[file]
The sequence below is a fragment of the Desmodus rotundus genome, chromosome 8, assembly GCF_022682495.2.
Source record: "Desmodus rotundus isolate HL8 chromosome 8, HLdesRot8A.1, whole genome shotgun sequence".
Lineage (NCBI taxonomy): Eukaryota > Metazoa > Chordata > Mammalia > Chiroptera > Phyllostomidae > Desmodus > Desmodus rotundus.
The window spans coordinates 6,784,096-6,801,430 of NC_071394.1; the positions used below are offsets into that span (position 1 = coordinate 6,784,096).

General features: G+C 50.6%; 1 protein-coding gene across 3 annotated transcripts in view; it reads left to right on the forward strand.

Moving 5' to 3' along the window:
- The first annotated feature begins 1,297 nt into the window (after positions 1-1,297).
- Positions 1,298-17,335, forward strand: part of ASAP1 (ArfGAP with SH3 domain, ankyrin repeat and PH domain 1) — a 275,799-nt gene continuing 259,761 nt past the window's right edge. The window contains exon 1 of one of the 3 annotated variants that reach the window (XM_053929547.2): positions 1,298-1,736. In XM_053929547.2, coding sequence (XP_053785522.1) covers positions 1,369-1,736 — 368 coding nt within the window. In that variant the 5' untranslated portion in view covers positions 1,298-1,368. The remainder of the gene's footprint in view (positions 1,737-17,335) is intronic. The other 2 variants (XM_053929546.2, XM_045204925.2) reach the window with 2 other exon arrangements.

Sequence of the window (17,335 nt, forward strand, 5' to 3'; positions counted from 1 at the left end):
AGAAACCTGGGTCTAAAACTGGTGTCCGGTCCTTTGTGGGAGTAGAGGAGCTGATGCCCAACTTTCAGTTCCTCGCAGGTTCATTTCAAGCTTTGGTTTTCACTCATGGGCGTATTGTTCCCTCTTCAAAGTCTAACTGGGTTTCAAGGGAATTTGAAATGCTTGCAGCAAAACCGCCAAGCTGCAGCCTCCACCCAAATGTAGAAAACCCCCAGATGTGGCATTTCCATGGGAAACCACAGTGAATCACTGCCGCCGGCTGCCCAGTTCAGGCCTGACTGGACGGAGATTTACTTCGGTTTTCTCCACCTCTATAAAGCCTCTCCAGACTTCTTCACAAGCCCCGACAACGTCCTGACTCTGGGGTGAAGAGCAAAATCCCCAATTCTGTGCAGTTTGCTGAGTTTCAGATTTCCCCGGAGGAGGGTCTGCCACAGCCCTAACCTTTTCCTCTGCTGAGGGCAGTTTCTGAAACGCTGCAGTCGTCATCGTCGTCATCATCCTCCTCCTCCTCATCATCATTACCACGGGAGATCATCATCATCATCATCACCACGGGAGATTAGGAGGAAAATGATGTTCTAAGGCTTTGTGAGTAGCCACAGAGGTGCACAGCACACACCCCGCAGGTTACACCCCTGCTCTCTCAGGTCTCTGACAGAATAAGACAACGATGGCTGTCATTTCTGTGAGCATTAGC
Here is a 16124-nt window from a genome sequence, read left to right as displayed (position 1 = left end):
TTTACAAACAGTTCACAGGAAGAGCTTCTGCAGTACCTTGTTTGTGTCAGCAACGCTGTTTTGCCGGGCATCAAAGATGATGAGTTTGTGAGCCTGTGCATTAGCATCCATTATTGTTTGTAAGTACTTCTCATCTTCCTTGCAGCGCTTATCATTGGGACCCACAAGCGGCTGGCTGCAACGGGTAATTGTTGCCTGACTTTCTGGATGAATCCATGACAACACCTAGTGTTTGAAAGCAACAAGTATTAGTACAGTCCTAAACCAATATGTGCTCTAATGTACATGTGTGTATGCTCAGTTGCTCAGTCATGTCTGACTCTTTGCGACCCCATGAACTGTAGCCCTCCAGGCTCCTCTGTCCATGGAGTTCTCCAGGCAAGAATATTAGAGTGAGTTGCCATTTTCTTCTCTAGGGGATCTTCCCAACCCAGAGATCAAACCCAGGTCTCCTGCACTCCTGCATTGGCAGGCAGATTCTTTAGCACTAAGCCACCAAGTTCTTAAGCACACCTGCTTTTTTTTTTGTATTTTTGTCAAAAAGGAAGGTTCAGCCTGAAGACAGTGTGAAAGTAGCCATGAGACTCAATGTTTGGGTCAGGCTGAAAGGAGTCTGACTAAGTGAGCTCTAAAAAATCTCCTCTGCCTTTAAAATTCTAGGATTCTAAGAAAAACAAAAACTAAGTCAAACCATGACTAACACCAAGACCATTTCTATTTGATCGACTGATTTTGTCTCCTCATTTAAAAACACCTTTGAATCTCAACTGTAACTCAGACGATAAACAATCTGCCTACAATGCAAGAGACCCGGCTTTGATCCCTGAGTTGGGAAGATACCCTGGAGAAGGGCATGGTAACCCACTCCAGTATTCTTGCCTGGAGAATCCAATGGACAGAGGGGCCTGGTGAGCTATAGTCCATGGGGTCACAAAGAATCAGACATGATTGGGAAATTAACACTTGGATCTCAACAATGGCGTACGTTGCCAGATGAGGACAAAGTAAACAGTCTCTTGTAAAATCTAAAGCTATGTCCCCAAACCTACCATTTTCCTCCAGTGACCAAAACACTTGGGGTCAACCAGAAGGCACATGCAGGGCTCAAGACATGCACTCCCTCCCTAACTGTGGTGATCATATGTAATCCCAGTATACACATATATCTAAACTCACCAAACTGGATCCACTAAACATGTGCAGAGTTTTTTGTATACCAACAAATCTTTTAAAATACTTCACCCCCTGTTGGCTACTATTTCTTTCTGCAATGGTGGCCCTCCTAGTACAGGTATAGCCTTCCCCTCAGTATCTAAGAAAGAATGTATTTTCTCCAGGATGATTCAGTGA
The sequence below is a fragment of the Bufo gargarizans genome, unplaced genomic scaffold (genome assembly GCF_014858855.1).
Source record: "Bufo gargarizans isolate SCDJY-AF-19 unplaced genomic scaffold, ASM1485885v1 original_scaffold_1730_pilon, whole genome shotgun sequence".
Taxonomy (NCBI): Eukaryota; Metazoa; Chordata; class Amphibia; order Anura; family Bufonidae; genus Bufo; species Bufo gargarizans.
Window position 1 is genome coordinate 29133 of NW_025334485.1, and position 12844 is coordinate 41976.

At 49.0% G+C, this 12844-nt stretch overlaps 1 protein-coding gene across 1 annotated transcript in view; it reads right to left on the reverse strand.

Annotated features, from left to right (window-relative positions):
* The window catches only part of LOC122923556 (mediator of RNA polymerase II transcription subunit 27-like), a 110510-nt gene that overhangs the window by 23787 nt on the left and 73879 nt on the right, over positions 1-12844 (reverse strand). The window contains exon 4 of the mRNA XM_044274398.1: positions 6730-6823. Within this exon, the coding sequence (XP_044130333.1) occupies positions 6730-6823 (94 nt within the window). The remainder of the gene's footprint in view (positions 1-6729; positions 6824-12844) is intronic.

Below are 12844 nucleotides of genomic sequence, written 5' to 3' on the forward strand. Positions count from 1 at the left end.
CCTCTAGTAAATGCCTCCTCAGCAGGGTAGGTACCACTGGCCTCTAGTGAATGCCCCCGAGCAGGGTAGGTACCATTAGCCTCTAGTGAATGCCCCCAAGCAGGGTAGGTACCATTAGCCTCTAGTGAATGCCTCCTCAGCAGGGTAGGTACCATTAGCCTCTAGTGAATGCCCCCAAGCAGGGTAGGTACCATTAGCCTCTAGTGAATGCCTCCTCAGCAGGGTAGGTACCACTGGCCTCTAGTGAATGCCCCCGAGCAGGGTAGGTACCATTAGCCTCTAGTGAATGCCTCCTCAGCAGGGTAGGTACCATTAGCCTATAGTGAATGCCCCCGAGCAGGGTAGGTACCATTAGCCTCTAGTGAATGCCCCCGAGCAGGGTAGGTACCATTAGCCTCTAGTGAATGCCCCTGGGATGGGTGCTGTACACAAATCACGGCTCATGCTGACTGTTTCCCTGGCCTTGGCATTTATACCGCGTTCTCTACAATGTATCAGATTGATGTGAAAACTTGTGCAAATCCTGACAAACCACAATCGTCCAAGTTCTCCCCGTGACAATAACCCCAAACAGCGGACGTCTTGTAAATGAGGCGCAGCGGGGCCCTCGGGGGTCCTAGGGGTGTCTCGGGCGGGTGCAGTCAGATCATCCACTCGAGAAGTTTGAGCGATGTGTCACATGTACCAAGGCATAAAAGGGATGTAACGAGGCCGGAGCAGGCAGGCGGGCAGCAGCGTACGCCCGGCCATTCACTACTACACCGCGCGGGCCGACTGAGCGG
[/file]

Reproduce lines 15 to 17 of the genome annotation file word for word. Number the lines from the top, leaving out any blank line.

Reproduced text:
Taxonomy (NCBI): Eukaryota; Metazoa; Chordata; class Amphibia; order Anura; family Bufonidae; genus Bufo; species Bufo gargarizans.
Window position 1 is genome coordinate 29133 of NW_025334485.1, and position 12844 is coordinate 41976.

At 49.0% G+C, this 12844-nt stretch overlaps 1 protein-coding gene across 1 annotated transcript in view; it reads right to left on the reverse strand.